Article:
Swiss Banking Ombudsman: ready for FinSA
- The Federal Department of Finance, as the competent authority, has recognised the Banking Ombudsman as an ombudsman’s office within the meaning of the FinSA.
- Bank is not automatically liable for investment losses
- Confirmation of court decisions on negative reinvestment rates in the case of early repayment penalties for fixed-rate mortgages.
- 2,013 cases were resolved in 2019: around 5% more than in the previous year.
Zurich, 2 July 2020. — At its annual press conference, the Swiss Banking Ombudsman asserted that it had dealt with the impact and implementation of the Financial Services Act (FinSA) in many ways in 2019, following its intense involvement in the corresponding legislative process in previous years. The FinSA requires not only banks, but in principle all financial services providers, to join an ombudsman’s office. The Swiss Bankers Association therefore decided that the Banking Ombudsman should make its services available to all members, even those without banking status, requiring certain adjustments to its rules of procedure. To comply with FinSA’s formal requirements for accreditation of the ombudsman’s office, it was also necessary to draw up new organisational regulations and a new contribution and cost regulation. In late June 2020, the Banking Ombudsman was accredited by the Federal Department of Finance as an ombudsman’s office within the meaning of the FinSA.
Obviously, the rules of conduct for financial services providers under the FinSA are also relevant to the activities of the Banking Ombudsman, such as the obligation to carry out an appropriateness or suitability test during investment advising or asset management. Although those supervisory obligations were not yet in force in 2019, they were already making themselves felt. For instance, various banks had been collecting additional information from customers with a view to meeting the new requirements, which some felt went too far and complained to the Banking Ombudsman. On the other hand, the Ombudsman handled some customer complaints involving improper and/or contradictory documentation regarding investment recommendations.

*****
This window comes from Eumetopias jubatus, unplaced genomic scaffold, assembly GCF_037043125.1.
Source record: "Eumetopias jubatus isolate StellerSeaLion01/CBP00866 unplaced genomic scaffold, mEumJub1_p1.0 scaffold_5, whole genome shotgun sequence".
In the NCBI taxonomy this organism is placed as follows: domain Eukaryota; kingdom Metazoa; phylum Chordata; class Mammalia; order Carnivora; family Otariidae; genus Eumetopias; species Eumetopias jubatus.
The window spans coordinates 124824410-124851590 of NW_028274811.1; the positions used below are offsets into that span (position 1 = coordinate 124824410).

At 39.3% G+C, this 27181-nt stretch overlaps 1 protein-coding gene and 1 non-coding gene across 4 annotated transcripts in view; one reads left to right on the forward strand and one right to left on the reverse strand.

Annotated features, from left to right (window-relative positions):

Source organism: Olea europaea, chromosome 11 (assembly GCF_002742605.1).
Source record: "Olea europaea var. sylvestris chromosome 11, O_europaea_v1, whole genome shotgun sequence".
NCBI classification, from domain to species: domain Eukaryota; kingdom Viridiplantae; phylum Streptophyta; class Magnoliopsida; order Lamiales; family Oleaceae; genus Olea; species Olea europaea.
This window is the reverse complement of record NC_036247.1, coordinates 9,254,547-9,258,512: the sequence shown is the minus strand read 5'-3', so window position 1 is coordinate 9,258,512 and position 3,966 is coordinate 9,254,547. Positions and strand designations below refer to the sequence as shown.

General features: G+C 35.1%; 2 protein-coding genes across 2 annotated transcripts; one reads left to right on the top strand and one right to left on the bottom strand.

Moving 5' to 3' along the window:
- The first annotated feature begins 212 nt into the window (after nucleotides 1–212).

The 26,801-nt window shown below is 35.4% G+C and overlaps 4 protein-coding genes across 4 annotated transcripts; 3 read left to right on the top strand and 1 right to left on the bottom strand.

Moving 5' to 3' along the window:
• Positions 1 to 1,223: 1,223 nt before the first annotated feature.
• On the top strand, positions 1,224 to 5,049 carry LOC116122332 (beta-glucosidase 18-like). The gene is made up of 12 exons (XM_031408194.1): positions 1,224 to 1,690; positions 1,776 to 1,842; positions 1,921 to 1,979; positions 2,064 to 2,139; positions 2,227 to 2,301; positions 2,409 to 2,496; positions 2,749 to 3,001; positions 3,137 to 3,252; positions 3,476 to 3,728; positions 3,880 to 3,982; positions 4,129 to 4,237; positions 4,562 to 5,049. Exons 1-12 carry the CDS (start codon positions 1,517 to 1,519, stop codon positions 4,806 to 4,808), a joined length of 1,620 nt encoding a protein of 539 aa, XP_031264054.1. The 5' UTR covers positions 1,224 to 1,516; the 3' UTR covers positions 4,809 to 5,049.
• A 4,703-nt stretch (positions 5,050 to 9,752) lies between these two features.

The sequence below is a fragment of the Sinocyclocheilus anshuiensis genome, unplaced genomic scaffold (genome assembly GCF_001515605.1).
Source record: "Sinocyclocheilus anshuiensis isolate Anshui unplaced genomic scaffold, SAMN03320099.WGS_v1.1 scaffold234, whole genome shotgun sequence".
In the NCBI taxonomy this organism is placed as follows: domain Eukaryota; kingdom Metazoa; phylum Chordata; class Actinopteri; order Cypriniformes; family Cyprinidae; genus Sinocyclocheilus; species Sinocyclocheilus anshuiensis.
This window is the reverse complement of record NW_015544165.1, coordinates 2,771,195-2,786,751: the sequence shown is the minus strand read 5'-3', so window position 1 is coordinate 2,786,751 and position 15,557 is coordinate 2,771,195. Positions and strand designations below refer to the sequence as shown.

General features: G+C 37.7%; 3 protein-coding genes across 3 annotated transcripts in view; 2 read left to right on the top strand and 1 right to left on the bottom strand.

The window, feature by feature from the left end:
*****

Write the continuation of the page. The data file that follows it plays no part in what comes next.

Customers regularly complain to the Ombudsman about inadequate investment performance or even investment losses, sometimes overlooking that investment risks are generally assumed by the client and that the bank is not automatically liable for a certain return on investments. Liability claims cannot be asserted unless certain conditions resulting from the civil law are met, e.g. if the appropriateness or suitability test was flawed or the investment recommendations made were contrary to the results of those tests.
In August 2019, the Zurich High Court (Zürcher Obergericht) confirmed the existing case law on the issue of early repayment penalties with negative reinvestment rates in the case of early redemption of fixed-rate mortgages and ruled in favour of the customer. Firstly, this has led to more and more banks entering into direct settlement agreements. Secondly, it was ultimately easier to resolve the cases that were still being submitted to the Banking Ombudsman. In the opinion of some banks, however, their contracts are worded differently from those previously assessed by the courts and they continue to refuse a compromise. In addition, some of the banks concerned have now adapted their contracts to expressly anticipate the charging of negative reinvestment rates.
In the year under report, the Banking Ombudsman’s Office resolved a total of 2,013 cases, 1,298 of them orally and 715 in writing. Thus, the total number of cases increased by 5% over the prior year. As in the previous year, settlement issues were the main cause of problems, followed by complaints about fees. Eighty-five per cent of the cases were resolved within the desired 3-month period. 94% of the Banking Ombudsman’s proposed solutions were accepted by the banks.
In 2019, 468 new enquiries were received for searching for assets without contact and dormant assets. Total assets of CHF 7.5 million from 41 customer relationships and the contents of 5 safe deposit boxes were made accessible to eligible beneficiaries.
Annual Report 2019 (in German)
Annual Report 2019 (in French)
2019 in Brief
Pictures Marco Franchetti